The hospitals' dispute centered around the appropriate accounting of swing beds and observation beds in hospitals. Swing beds are hospital beds that can be used for either inpatient care or skilled nursing care depending on a hospital's need, and observation beds are those used to treat patients for short periods, or to monitor patients before determining whether to admit the patient.

Medicare reimbursement is affected by how many inpatient beds a hospital has and how many inpatient bed-days are recorded for a hospital's cost report year. Teaching hospitals generally receive less in Medicare indirect medical education (IME) payments when more inpatient bed-days are reported per medical resident. Conversely, hospitals with greater than a 100 inpatient bed count must meet a far lower threshold for percentage of low-income patient treatment to receive DSH payments, giving some hospitals an incentive to report more inpatient beds.

The Clark court held that swing and observation beds should have been counted as inpatient beds under the HHS's bed count regulation at the time (42 C.F.R. §412.105(b)), which was contrary to the HHS's practice.

The HHS bowed to the Clark ruling via JSM-109 only within the Sixth Circuit's jurisdiction and only for hospital discharges prior to October 2003. The HHS also issued the clarifying final rule, which explicitly excluded swing and observation beds from inpatient bed counts, except for hospitals and cost years affected by Clark and JSM-109.

Agency ‘Nonacquiescence' Strongly Discouraged

The plaintiff hospitals argued that the HHS should have refused to follow Clark, an action termed agency nonacquiescence, because of the HHS's disagreement with the Sixth Circuit's ruling.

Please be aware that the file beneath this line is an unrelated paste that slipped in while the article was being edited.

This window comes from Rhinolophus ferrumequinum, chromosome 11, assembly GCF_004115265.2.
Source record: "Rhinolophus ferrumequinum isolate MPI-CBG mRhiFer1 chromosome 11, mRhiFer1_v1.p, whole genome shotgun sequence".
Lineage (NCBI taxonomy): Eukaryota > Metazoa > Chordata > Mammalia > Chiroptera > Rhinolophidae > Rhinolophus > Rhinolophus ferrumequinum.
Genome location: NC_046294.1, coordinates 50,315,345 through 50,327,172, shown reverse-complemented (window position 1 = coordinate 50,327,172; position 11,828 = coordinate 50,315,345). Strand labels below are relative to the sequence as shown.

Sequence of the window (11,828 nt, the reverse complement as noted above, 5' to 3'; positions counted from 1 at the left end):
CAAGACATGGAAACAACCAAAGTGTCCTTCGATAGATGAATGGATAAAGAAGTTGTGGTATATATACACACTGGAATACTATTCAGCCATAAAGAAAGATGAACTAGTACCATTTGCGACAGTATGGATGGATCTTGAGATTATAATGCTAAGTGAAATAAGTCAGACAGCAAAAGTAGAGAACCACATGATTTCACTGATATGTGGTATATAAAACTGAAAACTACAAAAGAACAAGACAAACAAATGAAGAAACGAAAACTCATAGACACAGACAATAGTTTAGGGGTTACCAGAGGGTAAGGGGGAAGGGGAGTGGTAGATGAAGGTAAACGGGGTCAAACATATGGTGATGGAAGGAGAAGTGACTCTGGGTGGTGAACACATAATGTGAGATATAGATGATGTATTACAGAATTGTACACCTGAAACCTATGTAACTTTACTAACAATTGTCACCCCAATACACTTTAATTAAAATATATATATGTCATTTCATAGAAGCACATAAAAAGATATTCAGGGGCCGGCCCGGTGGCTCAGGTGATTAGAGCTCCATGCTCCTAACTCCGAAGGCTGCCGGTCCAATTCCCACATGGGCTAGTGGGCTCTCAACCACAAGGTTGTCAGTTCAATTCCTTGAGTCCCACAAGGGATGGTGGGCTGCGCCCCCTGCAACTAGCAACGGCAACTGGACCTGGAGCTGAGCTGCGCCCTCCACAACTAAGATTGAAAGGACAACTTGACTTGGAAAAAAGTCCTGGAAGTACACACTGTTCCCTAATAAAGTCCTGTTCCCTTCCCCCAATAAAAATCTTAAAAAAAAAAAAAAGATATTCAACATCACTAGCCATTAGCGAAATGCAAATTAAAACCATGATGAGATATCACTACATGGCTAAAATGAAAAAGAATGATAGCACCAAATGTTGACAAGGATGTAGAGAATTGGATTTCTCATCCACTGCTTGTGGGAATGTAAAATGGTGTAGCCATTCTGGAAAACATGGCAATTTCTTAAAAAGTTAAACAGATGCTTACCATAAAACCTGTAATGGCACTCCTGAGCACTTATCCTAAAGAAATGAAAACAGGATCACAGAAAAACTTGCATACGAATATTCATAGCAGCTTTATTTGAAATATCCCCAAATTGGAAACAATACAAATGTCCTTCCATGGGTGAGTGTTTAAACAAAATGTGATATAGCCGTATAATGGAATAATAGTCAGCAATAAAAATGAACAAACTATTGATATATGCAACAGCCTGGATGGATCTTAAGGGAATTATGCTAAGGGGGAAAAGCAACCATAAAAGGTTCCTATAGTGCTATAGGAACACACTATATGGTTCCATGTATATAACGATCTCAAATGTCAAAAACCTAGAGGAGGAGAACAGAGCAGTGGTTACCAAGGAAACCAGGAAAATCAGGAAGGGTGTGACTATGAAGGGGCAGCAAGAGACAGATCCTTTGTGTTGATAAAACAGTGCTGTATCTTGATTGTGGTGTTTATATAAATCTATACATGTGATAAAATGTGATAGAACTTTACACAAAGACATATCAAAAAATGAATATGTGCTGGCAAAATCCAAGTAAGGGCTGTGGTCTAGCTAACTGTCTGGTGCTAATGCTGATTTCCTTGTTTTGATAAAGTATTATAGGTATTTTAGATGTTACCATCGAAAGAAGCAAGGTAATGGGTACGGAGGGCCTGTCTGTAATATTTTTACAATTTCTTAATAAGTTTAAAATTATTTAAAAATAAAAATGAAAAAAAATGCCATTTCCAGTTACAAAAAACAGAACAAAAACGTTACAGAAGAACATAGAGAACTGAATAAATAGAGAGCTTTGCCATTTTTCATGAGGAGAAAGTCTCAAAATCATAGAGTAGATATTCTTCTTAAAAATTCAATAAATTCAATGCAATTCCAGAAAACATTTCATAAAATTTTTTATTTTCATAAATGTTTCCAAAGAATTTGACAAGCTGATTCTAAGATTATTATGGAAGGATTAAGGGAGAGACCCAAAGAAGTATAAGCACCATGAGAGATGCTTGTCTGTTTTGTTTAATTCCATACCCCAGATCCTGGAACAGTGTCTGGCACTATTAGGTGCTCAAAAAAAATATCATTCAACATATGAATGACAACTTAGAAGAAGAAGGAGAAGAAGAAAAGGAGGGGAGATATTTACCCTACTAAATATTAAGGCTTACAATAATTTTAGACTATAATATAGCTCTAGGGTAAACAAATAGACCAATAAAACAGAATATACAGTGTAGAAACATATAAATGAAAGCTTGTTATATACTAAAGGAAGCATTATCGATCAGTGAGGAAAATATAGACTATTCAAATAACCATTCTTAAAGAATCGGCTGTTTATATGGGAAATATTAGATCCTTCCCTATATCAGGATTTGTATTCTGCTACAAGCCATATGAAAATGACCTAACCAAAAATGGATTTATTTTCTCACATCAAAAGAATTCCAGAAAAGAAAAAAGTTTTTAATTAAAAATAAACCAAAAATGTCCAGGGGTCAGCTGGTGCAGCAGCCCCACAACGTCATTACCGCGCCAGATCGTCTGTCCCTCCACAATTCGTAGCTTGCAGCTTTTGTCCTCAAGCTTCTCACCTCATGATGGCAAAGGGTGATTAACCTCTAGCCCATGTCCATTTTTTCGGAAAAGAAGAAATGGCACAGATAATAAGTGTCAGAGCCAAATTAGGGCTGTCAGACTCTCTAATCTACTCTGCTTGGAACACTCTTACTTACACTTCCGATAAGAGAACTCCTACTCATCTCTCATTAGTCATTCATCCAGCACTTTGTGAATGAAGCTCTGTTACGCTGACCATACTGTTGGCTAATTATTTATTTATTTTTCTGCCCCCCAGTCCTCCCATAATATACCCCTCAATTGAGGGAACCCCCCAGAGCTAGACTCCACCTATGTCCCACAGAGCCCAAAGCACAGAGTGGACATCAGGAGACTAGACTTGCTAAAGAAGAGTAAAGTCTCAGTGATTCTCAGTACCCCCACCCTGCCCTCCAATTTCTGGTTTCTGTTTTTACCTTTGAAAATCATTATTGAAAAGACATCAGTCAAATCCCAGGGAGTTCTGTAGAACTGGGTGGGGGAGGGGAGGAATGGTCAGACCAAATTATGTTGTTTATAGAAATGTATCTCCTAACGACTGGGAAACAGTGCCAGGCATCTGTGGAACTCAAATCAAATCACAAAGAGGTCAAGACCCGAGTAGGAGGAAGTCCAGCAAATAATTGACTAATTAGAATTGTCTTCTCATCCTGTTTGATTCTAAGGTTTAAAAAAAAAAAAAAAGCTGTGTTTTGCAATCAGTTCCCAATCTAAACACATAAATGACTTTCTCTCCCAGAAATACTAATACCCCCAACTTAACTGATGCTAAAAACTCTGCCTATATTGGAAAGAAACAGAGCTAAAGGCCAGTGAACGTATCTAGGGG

Collyer said agency nonacquiescence has been “roundly ‘condemned' by every circuit that has addressed the issue,” and violates the Constitution's separation of powers doctrine. Collyer said the Clark ruling was “broad and clear,” and it wasn't unreasonable for the HHS to choose to apply the Clark ruling through JSM-109 only to the jurisdiction and hospital cost years required by the ruling, even if it resulted in disparate treatment of hospitals in certain situations.

The court also said the HHS couldn't apply the clarifying final rule retroactively to pre-October 2003 hospital discharges within the Sixth Circuit because “a regulation that changes legal rights adversely cannot be applied retroactively.” Collyer said that 68 Fed. Reg. 45346 was merely a clarifying amendment outside of the Sixth Circuit and therefore could be made retroactive, but the new regulation enacted a “substantive change” within the Sixth Circuit after Clark, preventing retroactive application by the HHS.

Bricker & Eckler LLP represented the hospitals. The U.S. Attorney's Office for the District of Columbia represented the government.

To contact the reporter on this story: Eric Topor in Washington at

To contact the editor responsible for this story: Kendra Casey Plank at